Cats

Government regulations and scientific guidance documents from both Europe and the United States provide detailed information about the requirements and recommendations for housing cats used for research in ways that take into account their social, physiological and ethological needs1-3. This page builds upon this information to formulate what can be considered ‘best practices’ in laboratory cat welfare with an emphasis on housing and enrichment.

Domestication and social structure

The domestic cat (Felis silvestris catus) evolved from the African wild cat (Felis silvestris libyca), which is largely a solitary, territorial hunter4. Research has shown that although domestic cats too may live singly, they are also found in large socially structured groups5  with a high degree of cooperation. In contrast with dogs, which are social pack animals, cats have not been forced by selection pressures to develop as wide a range of social communication repertoires, formal group structures, or mechanisms for diffusing or reconciling after conflicts4-6. For cats, the primary mechanism for avoiding conflict is social distance7, which means that housing arrangements must provide adequate space for cats to control their interactions with conspecifics, including refuges where they can hide and rest out of sight. Conflicts tend to arise over important resources, such as access to food, resting places, and litter trays. Accordingly these must be provided in sufficient quantity and in different locations throughout the enclosure to allow easy access by all cats and limit opportunities for guarding and monopolisation of resources4.

Socialisation

Cats that are well socialised are less stressed and easier to handle, which is beneficial not only to the cat, but also to handlers, and can have implications for the overall validity of study results. In cats, friendliness to humans is, in part, genetically inherited from the father. It has been demonstrated that kittens from ‘friendly’ fathers tend to react with greater boldness when faced with unfamiliar people and novel objects8. Furthermore, the development of social behaviour in cats is profoundly affected by early socialisation with people and conspecifics. The sensitive period for kitten’s socialisation to humans and possibly to conspecifics is two to seven weeks of age9. Socialisation to humans is especially crucial during this period, and continues to be important throughout life, for their development of friendly relationships to humans.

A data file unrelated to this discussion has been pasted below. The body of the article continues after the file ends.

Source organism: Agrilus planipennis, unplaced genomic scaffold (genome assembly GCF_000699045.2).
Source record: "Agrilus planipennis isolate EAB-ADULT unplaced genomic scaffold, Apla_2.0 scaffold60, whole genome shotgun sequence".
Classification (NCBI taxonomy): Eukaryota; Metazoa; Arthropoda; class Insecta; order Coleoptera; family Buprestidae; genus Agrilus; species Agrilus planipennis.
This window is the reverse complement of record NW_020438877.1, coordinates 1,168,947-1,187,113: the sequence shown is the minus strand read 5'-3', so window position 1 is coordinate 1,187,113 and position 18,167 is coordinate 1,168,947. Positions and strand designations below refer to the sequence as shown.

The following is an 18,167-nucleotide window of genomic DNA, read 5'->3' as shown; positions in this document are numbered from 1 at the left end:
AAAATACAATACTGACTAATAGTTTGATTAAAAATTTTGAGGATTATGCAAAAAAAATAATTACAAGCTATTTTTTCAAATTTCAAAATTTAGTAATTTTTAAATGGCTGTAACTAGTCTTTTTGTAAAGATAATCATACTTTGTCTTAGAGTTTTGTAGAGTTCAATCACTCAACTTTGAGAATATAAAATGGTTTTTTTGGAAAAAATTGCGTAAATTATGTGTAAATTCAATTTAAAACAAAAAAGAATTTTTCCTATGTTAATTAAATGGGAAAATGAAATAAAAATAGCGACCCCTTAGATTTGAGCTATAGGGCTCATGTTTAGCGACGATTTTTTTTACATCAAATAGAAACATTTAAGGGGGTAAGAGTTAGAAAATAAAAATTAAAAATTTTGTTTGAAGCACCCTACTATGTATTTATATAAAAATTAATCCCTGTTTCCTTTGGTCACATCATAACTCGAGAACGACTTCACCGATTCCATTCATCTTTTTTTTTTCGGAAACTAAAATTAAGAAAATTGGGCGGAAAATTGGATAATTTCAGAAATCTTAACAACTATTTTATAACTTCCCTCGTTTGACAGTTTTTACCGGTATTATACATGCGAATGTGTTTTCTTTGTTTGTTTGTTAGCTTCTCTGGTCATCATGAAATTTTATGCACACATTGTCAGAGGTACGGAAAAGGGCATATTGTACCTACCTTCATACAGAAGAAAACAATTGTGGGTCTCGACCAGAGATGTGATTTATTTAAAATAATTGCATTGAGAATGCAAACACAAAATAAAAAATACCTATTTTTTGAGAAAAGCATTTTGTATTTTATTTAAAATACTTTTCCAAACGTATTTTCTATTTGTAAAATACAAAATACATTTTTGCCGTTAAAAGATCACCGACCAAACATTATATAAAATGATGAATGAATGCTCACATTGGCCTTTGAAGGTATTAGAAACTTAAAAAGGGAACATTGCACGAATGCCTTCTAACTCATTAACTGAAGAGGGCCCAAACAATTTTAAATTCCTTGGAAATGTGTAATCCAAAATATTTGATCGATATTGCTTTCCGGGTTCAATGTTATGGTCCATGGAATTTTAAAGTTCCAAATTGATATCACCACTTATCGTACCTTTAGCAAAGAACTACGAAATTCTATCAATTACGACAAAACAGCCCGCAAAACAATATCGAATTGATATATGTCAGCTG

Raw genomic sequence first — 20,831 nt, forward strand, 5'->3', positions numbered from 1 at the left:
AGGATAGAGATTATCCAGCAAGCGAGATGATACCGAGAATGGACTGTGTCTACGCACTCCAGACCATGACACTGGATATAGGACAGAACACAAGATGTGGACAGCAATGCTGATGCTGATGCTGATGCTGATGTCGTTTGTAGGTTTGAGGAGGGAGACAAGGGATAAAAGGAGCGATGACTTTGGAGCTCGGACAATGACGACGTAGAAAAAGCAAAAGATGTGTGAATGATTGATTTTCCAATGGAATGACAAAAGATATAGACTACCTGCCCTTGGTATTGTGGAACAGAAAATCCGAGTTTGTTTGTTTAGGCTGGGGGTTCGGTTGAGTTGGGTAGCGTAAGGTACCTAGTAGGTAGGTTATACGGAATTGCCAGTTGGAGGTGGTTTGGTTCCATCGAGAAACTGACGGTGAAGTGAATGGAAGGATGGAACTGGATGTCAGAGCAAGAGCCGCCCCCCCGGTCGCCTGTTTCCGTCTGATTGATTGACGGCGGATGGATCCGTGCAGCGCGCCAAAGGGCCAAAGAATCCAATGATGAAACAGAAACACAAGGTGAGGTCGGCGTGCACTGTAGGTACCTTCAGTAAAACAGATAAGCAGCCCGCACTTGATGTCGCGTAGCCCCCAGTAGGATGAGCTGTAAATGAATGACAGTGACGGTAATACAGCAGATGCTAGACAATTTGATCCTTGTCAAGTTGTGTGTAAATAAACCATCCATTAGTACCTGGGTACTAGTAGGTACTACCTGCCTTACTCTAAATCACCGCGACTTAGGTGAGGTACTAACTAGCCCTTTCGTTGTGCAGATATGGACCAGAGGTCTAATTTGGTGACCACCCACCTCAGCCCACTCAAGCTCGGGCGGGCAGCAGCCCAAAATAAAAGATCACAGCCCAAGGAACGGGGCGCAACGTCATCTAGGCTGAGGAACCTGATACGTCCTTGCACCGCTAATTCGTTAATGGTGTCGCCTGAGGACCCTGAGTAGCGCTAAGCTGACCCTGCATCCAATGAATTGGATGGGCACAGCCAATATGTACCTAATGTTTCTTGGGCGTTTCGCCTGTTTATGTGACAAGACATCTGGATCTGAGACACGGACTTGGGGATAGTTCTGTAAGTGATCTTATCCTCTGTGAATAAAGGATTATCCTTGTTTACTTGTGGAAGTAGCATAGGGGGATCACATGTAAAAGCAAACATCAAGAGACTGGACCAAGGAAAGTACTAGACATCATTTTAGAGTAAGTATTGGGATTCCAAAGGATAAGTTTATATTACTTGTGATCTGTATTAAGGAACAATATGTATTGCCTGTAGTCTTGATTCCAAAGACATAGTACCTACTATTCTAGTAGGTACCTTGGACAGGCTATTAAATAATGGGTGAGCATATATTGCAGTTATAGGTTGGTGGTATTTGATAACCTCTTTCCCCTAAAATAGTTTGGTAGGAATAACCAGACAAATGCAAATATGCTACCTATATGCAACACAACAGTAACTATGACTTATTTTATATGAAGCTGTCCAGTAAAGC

Animals that receive early handling by humans tend to develop more rapidly, and show a general reduction in fearfulness10,11. These effects are likely to depend on a number of factors, including the type, frequency and duration of handling, as well as the number of different people involved in the handling12. It is recommended that young kittens are handled gently and spoken to on a daily basis4. In addition to providing exposure to people and other cats, it is important to habituate kittens to environmental conditions, routine husbandry, and experimental procedures likely to be encountered during their daily lives3. In most cases, principles of operant conditioning (e.g. behavioural shaping) can be used during training sessions to induce voluntary cooperation13-15. All of this has implications for the careful selection of suppliers of cats, and the care of kittens born within research colonies.

Housing

Space

The most basic aspect of housing is the amount of space available to each animal. Minimum space requirements for the housing of cats in laboratories in Europe are given in Annex III of Directive 2010/63/EU and Appendix A to the Council of Europe Convention ETS 123. When developing an enrichment programme, increasing the use of vertical space and enhancing the complexity of the environment will do more to improve welfare than simply increasing floor space16,17. Enclosures should be of sufficient height to allow caretakers to walk in, as this makes it easier to interact with the cats and conduct maintenance activities18.